ED: So let me ask you a question that came over our website. So this is a quote. “What about Madison’s argument in Federalist No. 10 that political gridlock is a good thing because it protects minority rights and individual liberty?”

JACK RAKOVE: Well, I don’t think that’s exactly what Madison says. Madison doesn’t use the term political gridlock. I think what Madison imagined, particularly in Federalist 10, is he wanted to say if we want to have a republic in a modern society, we can’t expect that its citizens, or for that matter their leaders, will always be possessed of a perfect republican virtue. We have to assume that interest, passion, opinion, et cetera, always shape and often distort our judgment. So we have to be realistic about human nature.

Now, I think what Madison imagined at that point was that he wanted to offer a couple of arguments for why a National Republic, again, extending across a vast array of space, might actually be a better form of government than a state level or a community level republic. And so he comes up with two arguments. One is he says the bigger the entity, the larger the society, the more diverse, the more complicated, the greater multiplicity there would be in terms of the number of interests it would contain. And that would be beneficial. If you have a diverse, complex, modern, dynamic society with people pursuing different interests and passions, that would actually make it more difficult for the wrong kinds of popular majorities to form.

ED: So what you’re saying, Jack, it seems to me is that the people today who talk about Madison as the great protector of minority rights, in some ways have it wrong, that what he’s really doing is saying, no, the goal is to create a national government that works. And what we need to guard against are the wrong kind of popular majorities. Is that a fair paraphrase?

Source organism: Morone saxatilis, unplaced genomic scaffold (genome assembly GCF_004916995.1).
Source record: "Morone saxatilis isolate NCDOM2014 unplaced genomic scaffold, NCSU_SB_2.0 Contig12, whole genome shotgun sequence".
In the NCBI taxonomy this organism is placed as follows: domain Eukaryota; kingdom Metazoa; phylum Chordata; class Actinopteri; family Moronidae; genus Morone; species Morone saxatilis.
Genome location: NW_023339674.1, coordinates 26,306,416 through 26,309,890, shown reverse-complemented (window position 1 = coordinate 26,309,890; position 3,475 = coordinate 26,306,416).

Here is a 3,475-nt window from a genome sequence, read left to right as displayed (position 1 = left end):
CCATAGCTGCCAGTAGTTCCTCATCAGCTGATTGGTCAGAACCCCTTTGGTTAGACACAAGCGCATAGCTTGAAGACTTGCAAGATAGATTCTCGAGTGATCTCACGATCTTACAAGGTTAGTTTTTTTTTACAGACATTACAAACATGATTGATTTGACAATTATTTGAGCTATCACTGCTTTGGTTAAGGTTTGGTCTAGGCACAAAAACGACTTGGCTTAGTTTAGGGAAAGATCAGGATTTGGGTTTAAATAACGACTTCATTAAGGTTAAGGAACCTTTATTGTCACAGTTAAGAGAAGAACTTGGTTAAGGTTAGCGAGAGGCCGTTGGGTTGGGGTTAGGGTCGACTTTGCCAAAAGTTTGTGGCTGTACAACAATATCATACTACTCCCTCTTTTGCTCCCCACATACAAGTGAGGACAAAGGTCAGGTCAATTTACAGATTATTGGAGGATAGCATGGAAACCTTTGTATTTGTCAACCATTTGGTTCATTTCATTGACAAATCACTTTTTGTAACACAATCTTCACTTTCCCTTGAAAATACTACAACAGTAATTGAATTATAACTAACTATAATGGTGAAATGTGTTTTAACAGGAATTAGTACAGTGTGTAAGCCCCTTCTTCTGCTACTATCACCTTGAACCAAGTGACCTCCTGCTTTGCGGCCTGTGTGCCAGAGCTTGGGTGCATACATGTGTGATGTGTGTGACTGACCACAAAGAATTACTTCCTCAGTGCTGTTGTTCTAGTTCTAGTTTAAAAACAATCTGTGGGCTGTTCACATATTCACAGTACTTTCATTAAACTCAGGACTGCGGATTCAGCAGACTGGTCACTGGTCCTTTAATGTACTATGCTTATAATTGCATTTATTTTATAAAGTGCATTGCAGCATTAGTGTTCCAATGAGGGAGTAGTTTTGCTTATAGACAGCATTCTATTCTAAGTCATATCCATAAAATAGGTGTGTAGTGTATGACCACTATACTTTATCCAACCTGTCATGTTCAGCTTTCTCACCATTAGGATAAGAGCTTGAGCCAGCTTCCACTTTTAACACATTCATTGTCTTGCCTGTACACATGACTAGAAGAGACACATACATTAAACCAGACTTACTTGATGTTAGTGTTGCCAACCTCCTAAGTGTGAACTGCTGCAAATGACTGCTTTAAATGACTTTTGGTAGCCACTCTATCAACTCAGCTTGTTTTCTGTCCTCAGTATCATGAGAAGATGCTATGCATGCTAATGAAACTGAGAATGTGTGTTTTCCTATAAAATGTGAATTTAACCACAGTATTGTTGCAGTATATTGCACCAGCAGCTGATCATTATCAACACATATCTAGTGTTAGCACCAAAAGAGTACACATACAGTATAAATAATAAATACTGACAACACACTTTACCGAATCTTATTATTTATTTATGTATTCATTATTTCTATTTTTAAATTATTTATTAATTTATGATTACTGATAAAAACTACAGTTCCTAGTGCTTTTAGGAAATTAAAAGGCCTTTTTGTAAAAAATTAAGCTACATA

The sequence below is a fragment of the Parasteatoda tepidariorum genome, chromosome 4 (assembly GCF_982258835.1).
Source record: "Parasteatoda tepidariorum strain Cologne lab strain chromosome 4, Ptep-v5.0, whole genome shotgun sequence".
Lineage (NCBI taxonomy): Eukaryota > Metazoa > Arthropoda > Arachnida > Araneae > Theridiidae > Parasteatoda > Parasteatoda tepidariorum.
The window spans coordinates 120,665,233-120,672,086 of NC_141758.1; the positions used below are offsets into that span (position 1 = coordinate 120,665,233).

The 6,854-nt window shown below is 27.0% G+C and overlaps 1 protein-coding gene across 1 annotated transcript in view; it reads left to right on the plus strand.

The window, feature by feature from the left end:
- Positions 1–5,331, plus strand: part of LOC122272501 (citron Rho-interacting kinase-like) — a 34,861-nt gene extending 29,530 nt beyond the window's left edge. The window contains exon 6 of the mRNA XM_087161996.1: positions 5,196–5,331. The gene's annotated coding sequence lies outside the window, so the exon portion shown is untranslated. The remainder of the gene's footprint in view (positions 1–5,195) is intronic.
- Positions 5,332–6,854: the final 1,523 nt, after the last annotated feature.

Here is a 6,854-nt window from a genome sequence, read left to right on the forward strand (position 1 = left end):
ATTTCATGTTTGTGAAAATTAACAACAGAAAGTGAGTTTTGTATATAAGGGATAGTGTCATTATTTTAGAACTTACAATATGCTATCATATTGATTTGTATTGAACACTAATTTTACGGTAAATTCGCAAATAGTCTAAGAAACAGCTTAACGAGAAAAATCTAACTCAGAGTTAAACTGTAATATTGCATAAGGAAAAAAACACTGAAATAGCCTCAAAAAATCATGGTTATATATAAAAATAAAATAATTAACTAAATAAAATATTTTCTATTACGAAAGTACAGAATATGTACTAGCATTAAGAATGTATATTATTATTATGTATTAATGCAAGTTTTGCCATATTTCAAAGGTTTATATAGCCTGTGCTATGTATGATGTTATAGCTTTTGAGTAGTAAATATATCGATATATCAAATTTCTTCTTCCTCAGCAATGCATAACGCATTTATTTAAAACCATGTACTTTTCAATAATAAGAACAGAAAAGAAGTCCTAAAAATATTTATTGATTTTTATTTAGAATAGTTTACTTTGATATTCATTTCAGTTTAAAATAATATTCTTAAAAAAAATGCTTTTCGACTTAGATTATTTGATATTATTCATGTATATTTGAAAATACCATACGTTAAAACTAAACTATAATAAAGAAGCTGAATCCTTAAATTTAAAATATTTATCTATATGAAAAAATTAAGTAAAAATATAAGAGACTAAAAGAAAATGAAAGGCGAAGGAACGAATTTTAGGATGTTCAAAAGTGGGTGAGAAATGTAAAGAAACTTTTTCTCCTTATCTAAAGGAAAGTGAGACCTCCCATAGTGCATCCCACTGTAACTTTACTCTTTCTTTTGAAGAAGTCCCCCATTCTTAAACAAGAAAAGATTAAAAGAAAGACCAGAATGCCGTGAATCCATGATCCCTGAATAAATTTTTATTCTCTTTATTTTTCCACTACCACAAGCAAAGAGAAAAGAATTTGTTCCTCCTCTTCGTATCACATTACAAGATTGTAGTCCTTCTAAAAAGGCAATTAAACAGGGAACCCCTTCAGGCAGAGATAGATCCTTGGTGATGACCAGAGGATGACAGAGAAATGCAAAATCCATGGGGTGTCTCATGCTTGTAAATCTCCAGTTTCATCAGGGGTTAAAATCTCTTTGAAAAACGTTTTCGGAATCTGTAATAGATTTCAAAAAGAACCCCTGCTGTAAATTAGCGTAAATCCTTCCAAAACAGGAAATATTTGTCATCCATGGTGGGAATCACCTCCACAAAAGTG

JACK RAKOVE: Well, it’s fair up to point, Ed. I mean, Madison very much believed in protecting minority rights. And he worried a great deal about the danger of what he called a factious majority, a majority which should have the power rule but which might well use its authority, might well use its political influence, to create legislation that would have an unjust impact.

But, again, he felt that if you created this larger polity were it would be much more difficult for the wrong kinds of majorities to form, that would be a great step forward in terms of protecting minority rights. But, again, at the same time, he and his colleagues in Philadelphia, they weren’t trying to deadlock government. They were trying to make government more effective. They wanted to deliberate better, but they also wanted it to be able to act. And so the idea that the framers left us this complex system that’s primarily responsible for vulnerable to gridlock, I think that’s a great mistake. I think it ascribes to their concerns, really, institutions and practices that have evolved since for reasons that had nothing at all to do with what the framers thought they were up to.

ED: So when did we go wrong?

JACK RAKOVE: Well, you know, Ed, I’m just an 18th Century historian. So I can always say this is [INAUDIBLE].

ED: On BackStory we just go ahead and talk way out of our depth all the time. Go ahead.

JACK RAKOVE: Well, I would say, look, I think it’s been essentially developed over the last 40 years.

ED: Wow.

JACK RAKOVE: I mean, I think the rise of the filibuster for the explicit purpose of protecting the South against legislation designed to undo the damage of Jim Crow– I mean, I think far and away that was the single worst development in American politics. And then the transformation of the filibuster from a device used to protect a regional interest into a parliamentary maneuver that you could apply under almost any set of circumstances, it seems to me that’s been the great disaster.

ED: Jack Rakove is a historian at Stanford University. His latest book is Revolutionaries, A New History of the Invention of America.

PETER: Well, Brian, there it is. It’s the 20th century that messes things up, not my 18th Century.

BRIAN: Peter, you’ve got me up against the ropes. I got to admit it. But, fortunately, ding, saved by the bell. That’s because we got to take a short break. But when we get back, we’re going to take on that scourge of modern Washington, the filibuster. And we’ll hear why every time the Senate thought they had buried it, it’s dead hand came out of the grave to strangle the Senate into even more stalemate.

ED: You’re listening to BackStory. We’ll be back in a minute.